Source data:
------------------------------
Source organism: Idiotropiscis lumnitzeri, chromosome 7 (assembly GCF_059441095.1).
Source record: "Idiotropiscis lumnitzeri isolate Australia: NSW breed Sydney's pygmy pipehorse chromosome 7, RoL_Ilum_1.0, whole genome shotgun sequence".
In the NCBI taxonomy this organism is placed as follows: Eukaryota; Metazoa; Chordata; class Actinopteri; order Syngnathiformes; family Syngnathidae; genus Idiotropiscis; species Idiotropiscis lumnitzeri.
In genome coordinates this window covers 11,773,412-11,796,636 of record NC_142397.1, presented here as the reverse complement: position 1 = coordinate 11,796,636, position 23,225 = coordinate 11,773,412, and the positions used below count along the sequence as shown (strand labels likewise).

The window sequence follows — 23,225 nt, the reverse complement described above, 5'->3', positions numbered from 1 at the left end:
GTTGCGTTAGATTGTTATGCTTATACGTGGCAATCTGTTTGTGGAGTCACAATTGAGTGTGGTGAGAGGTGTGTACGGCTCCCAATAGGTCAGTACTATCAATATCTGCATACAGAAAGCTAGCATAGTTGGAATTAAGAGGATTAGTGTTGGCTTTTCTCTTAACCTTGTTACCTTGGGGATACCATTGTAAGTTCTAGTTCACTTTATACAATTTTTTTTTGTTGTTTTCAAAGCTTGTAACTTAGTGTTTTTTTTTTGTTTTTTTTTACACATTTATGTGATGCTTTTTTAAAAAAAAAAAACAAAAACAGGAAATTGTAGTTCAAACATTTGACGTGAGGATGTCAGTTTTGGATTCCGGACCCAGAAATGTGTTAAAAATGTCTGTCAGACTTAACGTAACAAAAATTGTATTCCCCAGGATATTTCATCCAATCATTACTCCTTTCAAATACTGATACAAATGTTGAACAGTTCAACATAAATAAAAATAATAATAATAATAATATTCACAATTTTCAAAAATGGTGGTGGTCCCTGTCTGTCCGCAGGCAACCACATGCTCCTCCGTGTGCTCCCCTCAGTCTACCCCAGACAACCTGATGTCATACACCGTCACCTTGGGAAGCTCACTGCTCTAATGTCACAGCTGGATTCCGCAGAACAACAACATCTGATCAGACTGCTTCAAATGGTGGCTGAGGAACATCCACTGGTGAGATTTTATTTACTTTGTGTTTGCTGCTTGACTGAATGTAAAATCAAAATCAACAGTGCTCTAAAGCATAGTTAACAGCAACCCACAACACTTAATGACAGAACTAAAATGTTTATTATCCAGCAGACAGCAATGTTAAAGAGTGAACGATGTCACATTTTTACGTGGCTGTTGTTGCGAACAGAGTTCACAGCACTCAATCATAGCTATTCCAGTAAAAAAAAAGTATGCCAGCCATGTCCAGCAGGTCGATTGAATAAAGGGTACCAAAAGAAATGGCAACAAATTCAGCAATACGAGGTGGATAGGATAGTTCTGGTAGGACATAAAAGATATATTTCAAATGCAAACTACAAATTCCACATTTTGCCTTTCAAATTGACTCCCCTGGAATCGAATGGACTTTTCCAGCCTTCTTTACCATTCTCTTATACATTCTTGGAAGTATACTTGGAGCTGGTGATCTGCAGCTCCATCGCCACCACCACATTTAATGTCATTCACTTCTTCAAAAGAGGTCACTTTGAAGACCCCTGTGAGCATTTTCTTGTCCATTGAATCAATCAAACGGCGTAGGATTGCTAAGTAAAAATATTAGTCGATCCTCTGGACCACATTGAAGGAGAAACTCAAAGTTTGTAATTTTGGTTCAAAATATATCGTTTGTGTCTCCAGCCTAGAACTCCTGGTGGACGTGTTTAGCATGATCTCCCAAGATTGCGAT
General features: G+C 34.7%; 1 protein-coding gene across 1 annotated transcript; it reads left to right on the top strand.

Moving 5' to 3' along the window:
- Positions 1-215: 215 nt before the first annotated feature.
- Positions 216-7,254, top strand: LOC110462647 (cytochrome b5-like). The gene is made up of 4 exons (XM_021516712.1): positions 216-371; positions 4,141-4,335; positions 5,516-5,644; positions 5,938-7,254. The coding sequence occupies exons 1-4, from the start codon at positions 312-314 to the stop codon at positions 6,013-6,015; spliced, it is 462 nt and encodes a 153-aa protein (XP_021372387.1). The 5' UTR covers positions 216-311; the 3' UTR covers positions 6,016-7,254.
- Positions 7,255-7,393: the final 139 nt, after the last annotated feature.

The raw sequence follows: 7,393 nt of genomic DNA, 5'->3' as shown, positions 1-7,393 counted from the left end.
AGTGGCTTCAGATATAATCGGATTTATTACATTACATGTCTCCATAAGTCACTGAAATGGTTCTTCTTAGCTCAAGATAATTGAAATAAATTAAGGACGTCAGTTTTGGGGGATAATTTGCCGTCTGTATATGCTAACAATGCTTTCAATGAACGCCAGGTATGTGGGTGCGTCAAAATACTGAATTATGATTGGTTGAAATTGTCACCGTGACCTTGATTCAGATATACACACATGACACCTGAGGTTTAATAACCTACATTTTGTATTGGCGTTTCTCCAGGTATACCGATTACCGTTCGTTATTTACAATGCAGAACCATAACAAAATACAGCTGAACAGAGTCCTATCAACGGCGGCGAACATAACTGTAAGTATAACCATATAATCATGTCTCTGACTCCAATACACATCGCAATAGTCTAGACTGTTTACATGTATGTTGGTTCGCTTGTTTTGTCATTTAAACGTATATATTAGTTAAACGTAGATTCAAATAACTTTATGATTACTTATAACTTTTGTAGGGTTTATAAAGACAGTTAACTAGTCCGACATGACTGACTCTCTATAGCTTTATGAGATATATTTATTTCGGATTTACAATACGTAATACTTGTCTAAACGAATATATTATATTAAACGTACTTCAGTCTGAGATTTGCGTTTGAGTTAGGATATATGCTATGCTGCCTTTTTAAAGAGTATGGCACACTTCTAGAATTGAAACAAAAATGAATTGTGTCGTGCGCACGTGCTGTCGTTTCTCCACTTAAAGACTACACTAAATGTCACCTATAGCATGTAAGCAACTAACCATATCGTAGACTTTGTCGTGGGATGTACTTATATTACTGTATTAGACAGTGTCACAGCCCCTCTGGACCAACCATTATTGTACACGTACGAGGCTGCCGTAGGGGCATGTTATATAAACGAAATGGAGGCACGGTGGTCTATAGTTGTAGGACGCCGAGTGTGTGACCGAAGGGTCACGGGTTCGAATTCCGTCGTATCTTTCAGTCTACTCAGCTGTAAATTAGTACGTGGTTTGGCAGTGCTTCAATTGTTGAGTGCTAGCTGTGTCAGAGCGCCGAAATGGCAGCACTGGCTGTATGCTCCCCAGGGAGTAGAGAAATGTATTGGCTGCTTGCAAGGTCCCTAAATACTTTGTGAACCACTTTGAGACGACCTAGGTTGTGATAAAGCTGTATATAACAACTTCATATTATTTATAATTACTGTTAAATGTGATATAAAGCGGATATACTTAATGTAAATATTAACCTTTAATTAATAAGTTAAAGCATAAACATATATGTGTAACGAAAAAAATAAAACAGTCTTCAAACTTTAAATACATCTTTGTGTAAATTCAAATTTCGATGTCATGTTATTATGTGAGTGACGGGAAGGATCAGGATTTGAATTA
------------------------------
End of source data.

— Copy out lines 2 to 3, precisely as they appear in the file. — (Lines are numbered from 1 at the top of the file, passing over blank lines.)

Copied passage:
Source record: "Idiotropiscis lumnitzeri isolate Australia: NSW breed Sydney's pygmy pipehorse chromosome 7, RoL_Ilum_1.0, whole genome shotgun sequence".
In the NCBI taxonomy this organism is placed as follows: Eukaryota; Metazoa; Chordata; class Actinopteri; order Syngnathiformes; family Syngnathidae; genus Idiotropiscis; species Idiotropiscis lumnitzeri.